Posts for: April, 2016
While cigarette smoking has been linked with lung cancer and heart disease, it, can also contribute to dental disease. You can reduce these risks by doing one thing — quitting smoking.
But that’s easier said than done: forty-six percent of smokers try to quit every year, but only one in ten are successful long term. The difficulty is tied to tobacco’s active ingredient, nicotine, an addictive substance that triggers chemical and behavioral dependence. Nicotine “re-wires” the brain to feel pleasure when it encounters the chemical, and to feel bad when it’s deprived. Social, occupational or recreational activities can further reinforce the habit.
Many smokers try to quit through sheer willpower or “cold turkey.” Because of nicotine’s addictive properties, this rarely works — instead, you need a comprehensive strategy tailored to you.
You should begin first with trying to understand your individual smoking patterns: when do you smoke, how frequently, or during what activities? To help with this you can use a “wrap sheet”, a piece of paper you keep wrapped around your cigarette pack. Each time you take out a cigarette, you would record how you feel on the sheet. This also slows down the action of taking out a cigarette and lighting it, which can help you become less mechanical and more mindful of your habit.
You can also break your dependence by gradually introducing restrictions to your smoking: smoke only in certain locations or at certain times; substitute other stress-relieving activities like a walk or other physical exercise; or gradually reduce the number of cigarettes you smoke. You can do the latter by setting a goal, say to smoke 20% fewer cigarettes each successive week; this will force you to increasingly make choices about when you smoke.
Finally, don’t try to go it alone. You can benefit greatly from professionals, including your dentist, to help you kick the habit through Nicotine Replacement Therapy (NTR) with prescription medication, counseling or smoking cessation support groups.
Quitting smoking isn’t so much stopping a behavior as it is “unlearning” one and establishing new, healthier ones. The first step, though, is accepting you need a change, one that will benefit your whole life.
If you would like more information on quitting smoking, please contact us or schedule an appointment for a consultation. You can also learn more about this topic by reading the Dear Doctor magazine article “Strategies to Stop Smoking.”
It might seem that supermodels have a fairly easy life — except for the fact that they are expected to look perfect whenever they’re in front of a camera. Sometimes that’s easy — but other times, it can be pretty difficult. Just ask Chrissy Teigen: Recently, she was in Bangkok, Thailand, filming a restaurant scene for the TV travel series The Getaway, when some temporary restorations (bonding) on her teeth ended up in her food.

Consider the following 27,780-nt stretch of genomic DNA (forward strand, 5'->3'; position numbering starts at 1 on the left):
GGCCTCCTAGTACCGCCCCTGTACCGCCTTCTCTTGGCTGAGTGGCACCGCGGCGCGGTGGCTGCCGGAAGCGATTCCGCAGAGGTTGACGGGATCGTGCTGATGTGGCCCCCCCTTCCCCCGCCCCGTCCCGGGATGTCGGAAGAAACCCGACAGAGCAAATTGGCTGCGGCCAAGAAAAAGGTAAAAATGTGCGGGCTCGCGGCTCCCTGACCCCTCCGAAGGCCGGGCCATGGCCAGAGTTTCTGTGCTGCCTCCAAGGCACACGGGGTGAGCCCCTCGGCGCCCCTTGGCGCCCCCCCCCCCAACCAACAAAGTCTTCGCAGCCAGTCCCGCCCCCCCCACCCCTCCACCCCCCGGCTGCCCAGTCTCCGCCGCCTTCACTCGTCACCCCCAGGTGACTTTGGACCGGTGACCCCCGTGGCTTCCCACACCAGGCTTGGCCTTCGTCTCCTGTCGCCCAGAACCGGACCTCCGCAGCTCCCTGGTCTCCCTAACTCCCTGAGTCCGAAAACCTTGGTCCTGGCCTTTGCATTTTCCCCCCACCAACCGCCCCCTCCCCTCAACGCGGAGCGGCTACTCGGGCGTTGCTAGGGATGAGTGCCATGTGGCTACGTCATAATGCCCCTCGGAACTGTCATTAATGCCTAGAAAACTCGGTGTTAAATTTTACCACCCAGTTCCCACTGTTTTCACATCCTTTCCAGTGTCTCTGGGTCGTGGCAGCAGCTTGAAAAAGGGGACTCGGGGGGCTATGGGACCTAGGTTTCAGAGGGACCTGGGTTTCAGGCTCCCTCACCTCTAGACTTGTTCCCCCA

As she recounted in an interview, “I was… like, ‘Oh my god, is my tooth going to fall out on camera?’ This is going to be horrible.” Yet despite the mishap, Teigen managed to finish the scene — and to keep looking flawless. What caused her dental dilemma? “I had chipped my front tooth so I had temporaries in,” she explained. “I’m a grinder. I grind like crazy at night time. I had temporary teeth in that I actually ground off on the flight to Thailand.”
Like stress, teeth grinding is a problem that can affect anyone, supermodel or not. In fact, the two conditions are often related. Sometimes, the habit of bruxism (teeth clenching and grinding) occurs during the day, when you’re trying to cope with a stressful situation. Other times, it can occur at night — even while you’re asleep, so you retain no memory of it in the morning. Either way, it’s a behavior that can seriously damage your teeth.
When teeth are constantly subjected to the extreme forces produced by clenching and grinding, their hard outer covering (enamel) can quickly start to wear away. In time, teeth can become chipped, worn down — even loose! Any dental work on those teeth, such as fillings, bonded areas and crowns, may also be damaged, start to crumble or fall out. Your teeth may become extremely sensitive to hot and cold because of the lack of sufficient enamel. Bruxism can also result in headaches and jaw pain, due in part to the stress placed on muscles of the jaw and face.
You may not be aware of your own teeth-grinding behavior — but if you notice these symptoms, you might have a grinding problem. Likewise, after your routine dental exam, we may alert you to the possibility that you’re a “bruxer.” So what can you do about teeth clenching and grinding?
We can suggest a number of treatments, ranging from lifestyle changes to dental appliances or procedures. Becoming aware of the behavior is a good first step; in some cases, that may be all that’s needed to start controlling the habit. Finding healthy ways to relieve stress — meditation, relaxation, a warm bath and a soothing environment — may also help. If nighttime grinding keeps occurring, an “occlusal guard” (nightguard) may be recommended. This comfortable device is worn in the mouth at night, to protect teeth from damage. If a minor bite problem exists, it can sometimes be remedied with a simple procedure; in more complex situations, orthodontic work might be recommended.
Teeth grinding at night can damage your smile — but you don’t have to take it lying down! If you have questions about bruxism, please contact us or schedule an appointment for a consultation. You can learn more by reading the Dear Doctor magazine articles “Stress & Tooth Habits” and “When Children Grind Their Teeth.”